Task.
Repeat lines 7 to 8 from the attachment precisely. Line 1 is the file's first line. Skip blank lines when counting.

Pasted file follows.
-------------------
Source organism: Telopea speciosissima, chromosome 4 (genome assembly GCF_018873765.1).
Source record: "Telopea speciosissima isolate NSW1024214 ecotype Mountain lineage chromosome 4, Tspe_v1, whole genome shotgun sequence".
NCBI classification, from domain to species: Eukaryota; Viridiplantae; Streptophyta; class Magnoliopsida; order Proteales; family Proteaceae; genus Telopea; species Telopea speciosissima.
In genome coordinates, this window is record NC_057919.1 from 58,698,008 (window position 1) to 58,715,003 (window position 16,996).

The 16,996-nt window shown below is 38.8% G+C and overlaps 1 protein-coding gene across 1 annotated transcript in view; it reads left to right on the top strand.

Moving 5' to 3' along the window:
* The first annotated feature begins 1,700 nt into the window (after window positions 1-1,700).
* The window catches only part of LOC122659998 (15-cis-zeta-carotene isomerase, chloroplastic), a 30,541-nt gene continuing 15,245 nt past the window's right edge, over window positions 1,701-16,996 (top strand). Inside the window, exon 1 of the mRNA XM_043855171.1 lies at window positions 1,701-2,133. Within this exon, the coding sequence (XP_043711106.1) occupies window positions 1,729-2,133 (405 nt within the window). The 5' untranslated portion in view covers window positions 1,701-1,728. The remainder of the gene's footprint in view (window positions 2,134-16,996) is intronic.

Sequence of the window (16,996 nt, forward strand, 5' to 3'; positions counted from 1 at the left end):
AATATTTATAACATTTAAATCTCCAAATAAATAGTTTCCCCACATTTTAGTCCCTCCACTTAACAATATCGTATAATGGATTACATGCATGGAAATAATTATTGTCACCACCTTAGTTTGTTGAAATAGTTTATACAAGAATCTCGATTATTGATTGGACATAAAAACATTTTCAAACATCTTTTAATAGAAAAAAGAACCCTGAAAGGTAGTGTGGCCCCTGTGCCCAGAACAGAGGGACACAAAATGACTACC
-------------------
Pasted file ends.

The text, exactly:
* The first annotated feature begins 1,700 nt into the window (after window positions 1-1,700).
* The window catches only part of LOC122659998 (15-cis-zeta-carotene isomerase, chloroplastic), a 30,541-nt gene continuing 15,245 nt past the window's right edge, over window positions 1,701-16,996 (top strand). Inside the window, exon 1 of the mRNA XM_043855171.1 lies at window positions 1,701-2,133. Within this exon, the coding sequence (XP_043711106.1) occupies window positions 1,729-2,133 (405 nt within the window). The 5' untranslated portion in view covers window positions 1,701-1,728. The remainder of the gene's footprint in view (window positions 2,134-16,996) is intronic.